The Cleddau Rivers provide as many stunning views and good walking as the Pembrokeshire coastline and can be a great choice when the weather is not ideal for coastal treks. Wildlife in abundance can be spotted in the countryside alongside the banks and creeks of these waterways.
The rivers, lakes and wetlands of Pembrokeshire are so special that they are protected areas for conservation and the Pembrokeshire Rivers Trust oversees the well-being of these vital habitats as well as promoting their enjoyment by walkers and those on the waterways of the Cleddau.
The Western Cleddau rises near Fishguard in the north, flows all the way down and through Haverfordwest and on to the sea at Milford Haven, while the Eastern Cleddau starts its journey at Mynachlog-ddu and continues down into the reservoirs at Rosebush and Llys-y-fran. Both rivers merge and become the Daugleddau Estuary, joined later by the tributaries of Carew and Cresswell. Known as ‘the two swords’ in English after the manner in which they cut into the landscape.
Migratory fish, such as salmon and sewin (sea trout) thrive, along with otters and numerous wild birds. The variety in the environment for wildlife includes mudflats, steep banks with mixed woodland, gravel beds and marshlands. The Cleddau have many tidal creeks and the water is clean and rich in oxygen, which encourages and supports vital natural resources. Historically, the estuary was home to oyster farming and herring fishing, but this has declined. More information can be obtained from the Pembrokeshire Rivers Trust.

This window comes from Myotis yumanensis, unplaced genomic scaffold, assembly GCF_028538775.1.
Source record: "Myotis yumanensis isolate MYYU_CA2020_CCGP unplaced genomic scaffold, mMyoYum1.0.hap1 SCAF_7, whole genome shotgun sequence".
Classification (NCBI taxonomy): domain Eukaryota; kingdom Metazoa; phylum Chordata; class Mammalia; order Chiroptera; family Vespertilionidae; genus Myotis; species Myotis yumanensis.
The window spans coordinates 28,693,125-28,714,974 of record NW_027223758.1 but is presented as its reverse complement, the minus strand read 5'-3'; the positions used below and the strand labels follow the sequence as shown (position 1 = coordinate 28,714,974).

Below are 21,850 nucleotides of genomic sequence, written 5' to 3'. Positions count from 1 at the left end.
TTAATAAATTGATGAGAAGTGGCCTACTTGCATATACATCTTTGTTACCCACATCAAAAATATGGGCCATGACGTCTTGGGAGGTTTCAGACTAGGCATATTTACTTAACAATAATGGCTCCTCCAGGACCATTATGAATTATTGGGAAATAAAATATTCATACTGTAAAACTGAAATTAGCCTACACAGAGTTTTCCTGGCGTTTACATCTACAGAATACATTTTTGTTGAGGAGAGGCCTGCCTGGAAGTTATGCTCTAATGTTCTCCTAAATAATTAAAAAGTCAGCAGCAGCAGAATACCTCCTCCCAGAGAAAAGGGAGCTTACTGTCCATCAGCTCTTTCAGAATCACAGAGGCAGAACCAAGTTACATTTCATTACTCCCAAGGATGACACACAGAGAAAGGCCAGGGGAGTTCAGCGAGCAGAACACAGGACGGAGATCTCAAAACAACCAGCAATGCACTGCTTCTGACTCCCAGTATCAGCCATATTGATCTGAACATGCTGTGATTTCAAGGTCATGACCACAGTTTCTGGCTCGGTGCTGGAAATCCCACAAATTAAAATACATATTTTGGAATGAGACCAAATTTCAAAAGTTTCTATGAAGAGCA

The Cleddau Trail.
There are many walks to choose from, but the one I would like to recommend is good all year round, being only 3 miles in length, circular and great fun for dogs! The National Trust Lawrenny Walk takes you from the quayside up through the ancient and beautiful woodland and on to explore Garron Pill and Cresswell. OS Explorer Map 36 South Pembrokeshire would prove useful and to really enjoy the views and tranquility allow 1.5 to 2 hours. Glimpses of Burton Castle and views across to Llangwm are particular points to take time to gaze at.
From Easter to September, excellent food can be a treat at the end of the walk at The Quayside, run by chef Andy Knowles. This eatery is famed for Pembrokeshire produce such as crab, lobster, mackerel and the ‘Pembrokeshire Smokey’. Snacks and cakes are also available and the views from the terrace are an added bonus. Much more than just a tearoom!